My boyfriend gifted a memoir subscription to StoryWorth for Christmas. Each week I get a prompt to answer a generic question about my life and upload photos. At the end of 52 weeks they compile a printed keepsake book. It was his way to get to know me better and help me write that book y’all have been going on about… so enjoy!
Week 1: What is your best advice when it comes to work
I’ve had over thirty jobs in my life; newspaper girl, amusement park attendant, waitress, receptionist, administrative assistant, historical researcher, archivist, theater attendant, museum registrar, deputy director, design project manager and whatever we are calling my current job at the time you read this...to name a few.
I’ve served people, worked independently, been an integral team player and managed much older people from wildly different backgrounds. I’ve been the server, janitor, cashier, and even spent a summer crawling around municipal basements being called “little slave girl” by a woman I came to love.
I’ve been stuck behind a desk in a windowless cubicle, spent hours in the far corner of a massive warehouse basement and five years in a plywood loading dock full of mice. I’ve seated drunk Allman Brothers fans, loaded a World War II torpedo through a third story window via crane in the middle of Manhattan, attended black tie galas with Bono, ridden cross country on big rigs with millions of dollars of art and carried around objects from the Titanic in a rolling suitcase on a press tour.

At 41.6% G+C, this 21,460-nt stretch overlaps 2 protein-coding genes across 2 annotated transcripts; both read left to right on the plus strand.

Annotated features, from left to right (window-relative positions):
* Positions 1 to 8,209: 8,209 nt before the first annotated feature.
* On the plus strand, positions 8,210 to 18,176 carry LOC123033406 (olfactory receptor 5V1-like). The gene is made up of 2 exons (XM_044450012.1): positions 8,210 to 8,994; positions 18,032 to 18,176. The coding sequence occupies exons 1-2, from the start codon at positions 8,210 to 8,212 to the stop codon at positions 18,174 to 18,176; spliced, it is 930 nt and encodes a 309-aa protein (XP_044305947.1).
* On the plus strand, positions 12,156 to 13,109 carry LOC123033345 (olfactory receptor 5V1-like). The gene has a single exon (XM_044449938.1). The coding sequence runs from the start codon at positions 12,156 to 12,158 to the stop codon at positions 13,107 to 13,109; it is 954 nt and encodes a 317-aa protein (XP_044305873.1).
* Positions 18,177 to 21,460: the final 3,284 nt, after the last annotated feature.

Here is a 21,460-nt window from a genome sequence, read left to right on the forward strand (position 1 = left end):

Throughout these various roles, responsibilities, and settings I have learned countless coping mechanisms, life hacks, short cuts, tips and tricks. But in the end, here’s what matters in a job regardless of title or salary:
Always act with respect for others and have integrity in doing a good job at whatever is asked of you - as long as what is being asked doesn’t violate your core values.
You can find satisfaction and pride in any job as long as it’s honest work. There are always things to learn and skills to improve.
At this age, value what you bring to the table beyond a piece of paper from a school (or not). You have real life experience to draw from and you bring priceless institutional social know how to any assignment or project. Make sure your superiors know you have meaningful things to contribute even if it isn’t exactly what they thought they needed.
Be confident and know your shit, but always admit when you don’t know how to do something. Bring solutions or workarounds when this situation arises or offer to try your best with their knowledge that for you the assignment is a stretch. When you set expectations for those above about what you can realistically accomplish, you control the perception.
Sometimes it’s good to under promise and over deliver, especially in new job until you have a good feel for the culture and expectations.
And finally, set your life priorities. Take time to rank where work falls in the level of importance to your overall life satisfaction at that given time in your life with your current financial situation. Once you have a good understanding of those priorities, always strive for balance. Find a way to leave your “work” at the office and spend your God given time alive on this earth mostly doing things you love with those you love the most.